I love obscure facts. I think it’s fun knowing stuff. Maybe it pumps up my self-importance. I am the queen of unimportant knowledge, specializing in 1970s trivia, having lived through the decade that was a plethora of unimportant stuff. Pet rocks come to mind as an example. I’m having a great time with the research I’m doing for my debut historical fiction, which fortunately for all involved is not set in the 1970s. The internet and the library have a treasure trove of information to dig through. I’m always uncovering interesting facts related to my novel, which covers the time period from 1894 through 1920.
Did you know there were Gleeks in the 1800’s? No, I didn’t say Greeks. Gleeks, as in the devoted fans of the fabulously popular television show “Glee”, the one with characters Rachel, Finn, Sue Sylvester and Mr. Schuester. Imagine the glee club’s costumes included bustles, petticoats, and handlebar mustaches and the glee club members were German immigrants, singing and playing German songs, classical pieces and opera. There was no Auto-Tune and beer was involved.
Sangerbunds, or “singer clubs” were very popular in the 1890s through the beginning of World War I in the United States. Towns and cities held Saengerfests, meaning “singer festival” which held competitions to determine the top singing groups. There were thousands of participants. Some groups started in beer gardens and local saloons, which were more like family-oriented community centers than the typical American saloon, and where group sing-alongs were a common form of entertainment. Others were offshoots of civic and political groups. Saengerfests became very prestigious in many cities that had a large German immigrant population, with competitions drawing tens of thousands of fans. Because of their popularity, they began building music halls for these presentations that would accommodate the crowds. In Saint Louis, one of the settings of my novel, the Exposition and Music Hall built in 1884 for the annual competition was built on the site that is now the location of the Central Public Library . In some cities these halls were the seeds that grew into municipal symphonies.
During the competitions there would be parades, speeches, refreshment stands and souvenirs. By 1908 it was estimated approximately 250,000 people were members of musical organizations. Unfortunately, anti- German sentiment during World War I and II and the closing of saloons and beer gardens during Prohibition caused the dissolution of many groups, but the Sangerbund tradition still exists in many predominantly German areas of the U.S. Here is a sample performance from a recent Saengerfest:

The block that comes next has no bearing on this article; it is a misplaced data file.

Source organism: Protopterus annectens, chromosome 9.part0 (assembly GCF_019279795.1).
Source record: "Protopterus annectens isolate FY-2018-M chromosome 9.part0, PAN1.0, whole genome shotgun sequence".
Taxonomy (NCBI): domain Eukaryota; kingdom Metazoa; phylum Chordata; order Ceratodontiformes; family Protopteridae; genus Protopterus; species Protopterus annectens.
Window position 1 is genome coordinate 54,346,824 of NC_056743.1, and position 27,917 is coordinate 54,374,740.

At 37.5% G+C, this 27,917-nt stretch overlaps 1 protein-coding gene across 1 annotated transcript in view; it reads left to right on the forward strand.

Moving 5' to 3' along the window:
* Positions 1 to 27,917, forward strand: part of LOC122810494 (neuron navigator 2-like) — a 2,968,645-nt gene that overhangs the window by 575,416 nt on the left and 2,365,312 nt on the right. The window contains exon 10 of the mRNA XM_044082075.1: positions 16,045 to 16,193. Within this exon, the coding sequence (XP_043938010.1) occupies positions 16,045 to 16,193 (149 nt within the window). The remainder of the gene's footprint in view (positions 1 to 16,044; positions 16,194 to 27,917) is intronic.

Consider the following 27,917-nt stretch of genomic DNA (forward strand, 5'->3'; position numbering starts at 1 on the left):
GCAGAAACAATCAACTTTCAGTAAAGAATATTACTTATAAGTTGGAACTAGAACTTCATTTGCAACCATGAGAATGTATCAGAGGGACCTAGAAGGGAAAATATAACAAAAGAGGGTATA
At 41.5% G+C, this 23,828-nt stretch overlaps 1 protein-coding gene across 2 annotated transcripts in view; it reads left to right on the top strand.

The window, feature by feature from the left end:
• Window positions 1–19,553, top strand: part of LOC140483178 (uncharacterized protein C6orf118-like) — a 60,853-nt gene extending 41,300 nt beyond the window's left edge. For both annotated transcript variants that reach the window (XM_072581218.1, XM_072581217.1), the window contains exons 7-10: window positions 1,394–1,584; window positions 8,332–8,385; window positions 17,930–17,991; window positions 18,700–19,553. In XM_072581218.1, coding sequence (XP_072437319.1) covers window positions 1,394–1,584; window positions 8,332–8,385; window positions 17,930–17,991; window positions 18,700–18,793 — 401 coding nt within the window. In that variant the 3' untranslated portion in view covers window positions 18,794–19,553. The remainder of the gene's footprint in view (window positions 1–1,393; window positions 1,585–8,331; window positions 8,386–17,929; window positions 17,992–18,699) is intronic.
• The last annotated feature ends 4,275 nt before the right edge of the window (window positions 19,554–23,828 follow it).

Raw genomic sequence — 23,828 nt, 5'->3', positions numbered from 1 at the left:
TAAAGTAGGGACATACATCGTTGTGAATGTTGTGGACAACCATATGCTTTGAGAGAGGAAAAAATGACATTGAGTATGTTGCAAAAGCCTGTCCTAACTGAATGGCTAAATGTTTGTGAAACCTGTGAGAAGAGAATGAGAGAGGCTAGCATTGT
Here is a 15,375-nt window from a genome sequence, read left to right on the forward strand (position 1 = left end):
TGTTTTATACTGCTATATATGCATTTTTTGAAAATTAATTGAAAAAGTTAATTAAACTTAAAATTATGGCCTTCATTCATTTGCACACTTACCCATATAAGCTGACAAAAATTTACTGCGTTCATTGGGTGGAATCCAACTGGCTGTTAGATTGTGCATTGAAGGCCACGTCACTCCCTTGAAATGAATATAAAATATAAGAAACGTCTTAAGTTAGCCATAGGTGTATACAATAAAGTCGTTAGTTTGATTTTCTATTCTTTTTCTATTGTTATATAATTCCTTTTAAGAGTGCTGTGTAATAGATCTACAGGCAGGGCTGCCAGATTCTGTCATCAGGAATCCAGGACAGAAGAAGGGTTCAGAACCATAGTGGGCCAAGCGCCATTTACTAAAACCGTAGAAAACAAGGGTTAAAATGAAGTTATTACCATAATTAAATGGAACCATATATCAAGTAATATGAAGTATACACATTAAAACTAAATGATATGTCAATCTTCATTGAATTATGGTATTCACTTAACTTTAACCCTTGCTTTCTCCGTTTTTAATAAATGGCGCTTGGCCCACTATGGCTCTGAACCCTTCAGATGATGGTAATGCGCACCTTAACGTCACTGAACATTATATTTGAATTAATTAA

Saengerfests became so prestigious that presidents and celebrities of the time would make appearances. (Sound familiar?) President Theodore Roosevelt gave a speech at a 1903 Baltimore Saengerfest praising the Sangerbund tradition.
Fast forward to April 2010 when the cast of “Glee” gave a command performance requested by President Obama at the White House Easter Egg Roll. Popular culture intersecting with politics. Interesting how the more things change the more they stay the same.
Need advice for doing historical research? Here are three great links:
Romance writer Shelly Thacker shares her steps to historical research here.
Don’t be afraid to follow rabbit trails (as long as they’re not too long) in your writing research. You may find some interesting tidbits to enrich the setting or characters of your story. If I decide my characters want to break out in song and dance, it will be perfectly logical for their time period and culture. Too bad they can’t sing Journey songs, because who doesn’t want to belt out “Don’t Stop Believing”?
“Enough with the jibba jabba, sing something!” –Sue Sylvester
Question: What interesting historical facts or events have you found in your research that have influenced your story or character’s evolution that you hadn’t planned on until you discovered it?